3. Vienna, a symphony of waltzes, ball gowns and sacher tortes
The imperial city of Vienna, while only recently celebrating love with modern-day paper Valentines, romances visitors and residents alike with fairy tale balls. These are glamorous affairs that channel the elegance of Hapsburg-era soirees and that entice feet – and hearts – to beat with the music. Each year more than 450 balls take place in this city of waltzes, reaching its peak in January and February. Le Grand Bal starts off the season in style at the Imperial Palace on New Year’s Eve, followed by the Vienna Philharmonic at the Vienna Musikverein, the Opera Ball at the Vienna State Opera, the Johan Strauss Ball and others. Hearts dancing, many sweeten the experience with a taste of the city’s famous Sacher Torte, said to have originated at the Sacher Hotel. Talk about romance. The doorman greets you by touching his hat as he opens the door for you, horse-drawn carriages wait outside and your cake is served to you in a room dressed in red velvet walls by waiters wearing tuxedos.
4. Prague, the heart of the Old World
National Geographic included Prague among the world’s sexiest cities. We’re including it as one of the most beautiful. Put both accolades together and you’d be hard pressed not to consider it one of the most romantic as well. In the Middle Ages, it was known as the crossroads of Europe and was magnificent to behold. The Hapsburgs made it even more enticing in the 16th century when they built stunning Baroque palaces and gardens here. Mozart premiered his musical story of an amorous nobleman, Don Giovanni, in Prague in 1787. Literary giants and filmmakers have been seduced by its storied setting for the past century and Tauck travelers find its charms hidden in its historic heart, where elegant statues, balconied facades, herb gardens, riverside pathways, pretty squares and bustling cafés make it easy to fall in love with the city. Be sure to look for the love locks along the canal near the Charles Bridge in Prague’s Mala Strana.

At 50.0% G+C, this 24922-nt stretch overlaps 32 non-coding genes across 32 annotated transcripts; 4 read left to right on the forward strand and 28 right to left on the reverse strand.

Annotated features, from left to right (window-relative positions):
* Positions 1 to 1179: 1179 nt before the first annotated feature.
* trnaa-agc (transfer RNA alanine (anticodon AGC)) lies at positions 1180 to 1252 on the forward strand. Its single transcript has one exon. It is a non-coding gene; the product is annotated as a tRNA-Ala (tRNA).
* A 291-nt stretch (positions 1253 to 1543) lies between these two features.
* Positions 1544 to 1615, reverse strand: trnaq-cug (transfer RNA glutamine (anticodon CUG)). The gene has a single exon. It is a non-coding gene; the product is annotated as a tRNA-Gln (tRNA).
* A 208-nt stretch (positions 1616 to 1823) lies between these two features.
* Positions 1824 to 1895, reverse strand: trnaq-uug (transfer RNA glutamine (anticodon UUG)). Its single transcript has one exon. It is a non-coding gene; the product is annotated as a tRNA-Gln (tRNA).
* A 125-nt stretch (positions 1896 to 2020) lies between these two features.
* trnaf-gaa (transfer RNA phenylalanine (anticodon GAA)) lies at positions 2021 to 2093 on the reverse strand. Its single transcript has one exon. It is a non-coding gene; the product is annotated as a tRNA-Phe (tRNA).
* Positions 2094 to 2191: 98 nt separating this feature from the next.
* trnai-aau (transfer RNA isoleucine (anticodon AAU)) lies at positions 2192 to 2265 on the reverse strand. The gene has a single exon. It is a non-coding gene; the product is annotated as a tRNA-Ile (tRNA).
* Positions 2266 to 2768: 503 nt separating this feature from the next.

5. Barcelona, passion in the streets
You only need stroll along las Ramblas, the pedestrian friendly thoroughfare in the heart of Barcelona, to find its passionate love of life attitude. Here statues move, musicians serenade, street vendors thrive and lively squares, lined with cafés, invite with conversation and culinary indulgences. Whimsy welcomes you to the fanciful, romanticized architecture of Antoni Gaudí at Palau Güell, on a narrow side street off las Ramblas, and la Bouqueria, the city’s colorful food market, not far from the Opera house, tempts with a sensual history of fresh produce and local spice. Although the residents celebrate their passion every day, April 23 (St. George’s Day), not February 14, is their traditional day of literacy and love when men buy roses for women and the ladies buy books for men.
Which for a writer like me who happens to love flowers, books and romance is a perfect way to celebrate a love of travel with the love of your life!